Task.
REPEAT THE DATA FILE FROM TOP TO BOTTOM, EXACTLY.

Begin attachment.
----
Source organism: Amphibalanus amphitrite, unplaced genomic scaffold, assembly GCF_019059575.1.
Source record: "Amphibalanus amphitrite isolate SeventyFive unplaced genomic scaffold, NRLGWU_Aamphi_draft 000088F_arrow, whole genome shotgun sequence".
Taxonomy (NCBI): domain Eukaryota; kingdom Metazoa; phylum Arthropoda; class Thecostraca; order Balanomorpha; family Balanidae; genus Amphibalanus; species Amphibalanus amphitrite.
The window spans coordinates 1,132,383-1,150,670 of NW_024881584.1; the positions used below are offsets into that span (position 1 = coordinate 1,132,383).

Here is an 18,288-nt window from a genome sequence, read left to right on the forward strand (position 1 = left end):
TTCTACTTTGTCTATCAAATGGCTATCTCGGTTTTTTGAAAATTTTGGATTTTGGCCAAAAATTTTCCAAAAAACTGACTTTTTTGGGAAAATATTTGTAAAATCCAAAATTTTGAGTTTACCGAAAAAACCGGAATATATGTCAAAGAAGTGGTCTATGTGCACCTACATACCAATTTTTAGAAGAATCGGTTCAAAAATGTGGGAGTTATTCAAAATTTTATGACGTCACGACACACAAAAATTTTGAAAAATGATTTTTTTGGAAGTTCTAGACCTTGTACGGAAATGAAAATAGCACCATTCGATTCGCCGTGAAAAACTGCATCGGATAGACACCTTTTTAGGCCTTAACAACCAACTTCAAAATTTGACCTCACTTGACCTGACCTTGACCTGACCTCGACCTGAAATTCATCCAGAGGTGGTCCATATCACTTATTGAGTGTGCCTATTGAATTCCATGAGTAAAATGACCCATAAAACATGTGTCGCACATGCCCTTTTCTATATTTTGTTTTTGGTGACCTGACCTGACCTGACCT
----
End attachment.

Source organism: Amphibalanus amphitrite, unplaced genomic scaffold, assembly GCF_019059575.1.
Source record: "Amphibalanus amphitrite isolate SeventyFive unplaced genomic scaffold, NRLGWU_Aamphi_draft 000088F_arrow, whole genome shotgun sequence".
Taxonomy (NCBI): domain Eukaryota; kingdom Metazoa; phylum Arthropoda; class Thecostraca; order Balanomorpha; family Balanidae; genus Amphibalanus; species Amphibalanus amphitrite.
The window spans coordinates 1,132,383-1,150,670 of NW_024881584.1; the positions used below are offsets into that span (position 1 = coordinate 1,132,383).

Here is an 18,288-nt window from a genome sequence, read left to right on the forward strand (position 1 = left end):
TTCTACTTTGTCTATCAAATGGCTATCTCGGTTTTTTGAAAATTTTGGATTTTGGCCAAAAATTTTCCAAAAAACTGACTTTTTTGGGAAAATATTTGTAAAATCCAAAATTTTGAGTTTACCGAAAAAACCGGAATATATGTCAAAGAAGTGGTCTATGTGCACCTACATACCAATTTTTAGAAGAATCGGTTCAAAAATGTGGGAGTTATTCAAAATTTTATGACGTCACGACACACAAAAATTTTGAAAAATGATTTTTTTGGAAGTTCTAGACCTTGTACGGAAATGAAAATAGCACCATTCGATTCGCCGTGAAAAACTGCATCGGATAGACACCTTTTTAGGCCTTAACAACCAACTTCAAAATTTGACCTCACTTGACCTGACCTTGACCTGACCTCGACCTGAAATTCATCCAGAGGTGGTCCATATCACTTATTGAGTGTGCCTATTGAATTCCATGAGTAAAATGACCCATAAAACATGTGTCGCACATGCCCTTTTCTATATTTTGTTTTTGGTGACCTGACCTGACCTGACCT